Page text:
Posted by David J. James
Original YT playout date: 13 November 2009
We go to the place where the bronze casts of the original freemasons who decided that they were “the people”, as in not just SOME people, but THE ones with a capital THEE, and could get rid of the monarchy from the colonies. Some of them were dissidents, but only because they wanted some amendments to the Constitution, not because they were loyal to “Boy” George, the English king, who was considered to have had bad, even chameleonic karma. He was a herpetologist, you see, and his herpes were known all over the world. He tried to tax the colonies to finance his requirement for Zoovirax, so that he could house his chameleons and other herpes in appropriate terrariums, and therefore is considered to have been the first ever international terrarist.
They all signed following the words “yes, we really want to hurt you” in this very hall, built some 200 years later, and in that day they split the English nation into two, forcing the British to colonise Australia instead. The Western part started to be called Americans (even though they were in the process of killing the real Americans, but this self-same thing had been done before in Prussia by the people who made up a leading cohort in the non-loyal Americans) and the Eastern Part plus Canada carried on being the British Empire, and they played cricket and gave up slavery. Officially anyway. Later on America also gave up slavery in the South, battling each other in the process, and later on still they did battle against alcohol producers, the environment and most recently of all someone else’s freedom fighting, as well as turning up close to the end of two world wars, and helping us beat the Germans, who nevertheless love them and forgive them everything.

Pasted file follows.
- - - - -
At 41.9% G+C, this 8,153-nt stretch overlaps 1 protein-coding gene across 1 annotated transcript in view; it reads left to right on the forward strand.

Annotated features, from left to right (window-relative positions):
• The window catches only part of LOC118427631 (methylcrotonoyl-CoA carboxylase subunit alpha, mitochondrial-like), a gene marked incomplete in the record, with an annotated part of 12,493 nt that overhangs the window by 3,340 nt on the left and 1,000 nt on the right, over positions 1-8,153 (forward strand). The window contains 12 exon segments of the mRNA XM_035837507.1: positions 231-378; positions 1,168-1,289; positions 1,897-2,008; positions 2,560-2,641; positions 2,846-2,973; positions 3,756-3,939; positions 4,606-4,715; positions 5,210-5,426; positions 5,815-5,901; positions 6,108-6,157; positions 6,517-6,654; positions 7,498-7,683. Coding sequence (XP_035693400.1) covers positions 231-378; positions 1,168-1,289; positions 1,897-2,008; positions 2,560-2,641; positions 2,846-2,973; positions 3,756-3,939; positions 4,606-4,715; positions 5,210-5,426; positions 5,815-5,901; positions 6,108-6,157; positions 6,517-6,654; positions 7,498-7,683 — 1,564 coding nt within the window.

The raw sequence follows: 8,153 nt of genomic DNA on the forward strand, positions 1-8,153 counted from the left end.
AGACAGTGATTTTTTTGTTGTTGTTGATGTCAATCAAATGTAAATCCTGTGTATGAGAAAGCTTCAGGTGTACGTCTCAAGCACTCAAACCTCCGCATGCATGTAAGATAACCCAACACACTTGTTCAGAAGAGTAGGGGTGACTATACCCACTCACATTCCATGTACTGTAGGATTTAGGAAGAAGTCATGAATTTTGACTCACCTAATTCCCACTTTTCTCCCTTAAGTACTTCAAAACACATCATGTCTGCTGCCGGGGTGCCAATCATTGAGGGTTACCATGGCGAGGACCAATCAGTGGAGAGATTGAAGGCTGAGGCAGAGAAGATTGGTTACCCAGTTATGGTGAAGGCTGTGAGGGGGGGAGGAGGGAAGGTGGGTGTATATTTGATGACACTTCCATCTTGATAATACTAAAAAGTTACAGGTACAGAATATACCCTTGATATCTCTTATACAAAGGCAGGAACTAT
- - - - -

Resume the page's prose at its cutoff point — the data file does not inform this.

The leader, Ben Jammer Franklinstein, who was Grand Master of Pennsylvania, even though it was supposed to be a Quaker State and they have oats rather than Grand Masters, wanted all the people to sign, not just his fellow freemasons. He said the following immoral words: “I’d like to get the world to sign, in perfect harmony, this declaration of our state of independency. I’d like to buy the world a coke, and furnish it with ice, and put some lemon in as well, if only just a slice.” however, it was a rainy night in Georgia, we feel, from which that particular soda started raining all over the world.
And such is American history in a nutcase.
In honour of this, Viktor D. Huliganov signs the Treaty of Independence, thus ratifying it and assuring its immor(t)ality. He may not be a freemason like 13 or more of those 33 those bronze figures, but he is all in favour of life, liberty and the pursuit of ice-cold soda.
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